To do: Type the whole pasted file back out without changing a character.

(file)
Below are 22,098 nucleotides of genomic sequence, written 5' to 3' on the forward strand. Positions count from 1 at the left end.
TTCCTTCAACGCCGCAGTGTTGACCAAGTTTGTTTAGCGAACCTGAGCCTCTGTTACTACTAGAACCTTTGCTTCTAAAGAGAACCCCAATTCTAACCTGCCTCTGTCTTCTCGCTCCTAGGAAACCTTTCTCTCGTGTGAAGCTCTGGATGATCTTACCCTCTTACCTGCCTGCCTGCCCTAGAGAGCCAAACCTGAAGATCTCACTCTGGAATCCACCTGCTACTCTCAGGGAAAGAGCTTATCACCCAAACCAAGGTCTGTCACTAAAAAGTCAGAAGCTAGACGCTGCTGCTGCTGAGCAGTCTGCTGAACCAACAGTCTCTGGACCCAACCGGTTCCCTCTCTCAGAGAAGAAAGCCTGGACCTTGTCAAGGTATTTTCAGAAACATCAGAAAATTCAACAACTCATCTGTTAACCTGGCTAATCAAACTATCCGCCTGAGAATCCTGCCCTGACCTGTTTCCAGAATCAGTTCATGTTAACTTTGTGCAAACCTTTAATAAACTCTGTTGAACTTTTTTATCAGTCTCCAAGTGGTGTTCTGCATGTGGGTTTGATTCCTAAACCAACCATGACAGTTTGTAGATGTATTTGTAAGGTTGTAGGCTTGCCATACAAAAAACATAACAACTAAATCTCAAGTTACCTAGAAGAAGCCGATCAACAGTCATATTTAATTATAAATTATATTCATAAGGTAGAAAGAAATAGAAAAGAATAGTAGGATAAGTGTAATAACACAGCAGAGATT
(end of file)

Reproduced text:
Below are 22,098 nucleotides of genomic sequence, written 5' to 3' on the forward strand. Positions count from 1 at the left end.
TTCCTTCAACGCCGCAGTGTTGACCAAGTTTGTTTAGCGAACCTGAGCCTCTGTTACTACTAGAACCTTTGCTTCTAAAGAGAACCCCAATTCTAACCTGCCTCTGTCTTCTCGCTCCTAGGAAACCTTTCTCTCGTGTGAAGCTCTGGATGATCTTACCCTCTTACCTGCCTGCCTGCCCTAGAGAGCCAAACCTGAAGATCTCACTCTGGAATCCACCTGCTACTCTCAGGGAAAGAGCTTATCACCCAAACCAAGGTCTGTCACTAAAAAGTCAGAAGCTAGACGCTGCTGCTGCTGAGCAGTCTGCTGAACCAACAGTCTCTGGACCCAACCGGTTCCCTCTCTCAGAGAAGAAAGCCTGGACCTTGTCAAGGTATTTTCAGAAACATCAGAAAATTCAACAACTCATCTGTTAACCTGGCTAATCAAACTATCCGCCTGAGAATCCTGCCCTGACCTGTTTCCAGAATCAGTTCATGTTAACTTTGTGCAAACCTTTAATAAACTCTGTTGAACTTTTTTATCAGTCTCCAAGTGGTGTTCTGCATGTGGGTTTGATTCCTAAACCAACCATGACAGTTTGTAGATGTATTTGTAAGGTTGTAGGCTTGCCATACAAAAAACATAACAACTAAATCTCAAGTTACCTAGAAGAAGCCGATCAACAGTCATATTTAATTATAAATTATATTCATAAGGTAGAAAGAAATAGAAAAGAATAGTAGGATAAGTGTAATAACACAGCAGAGATT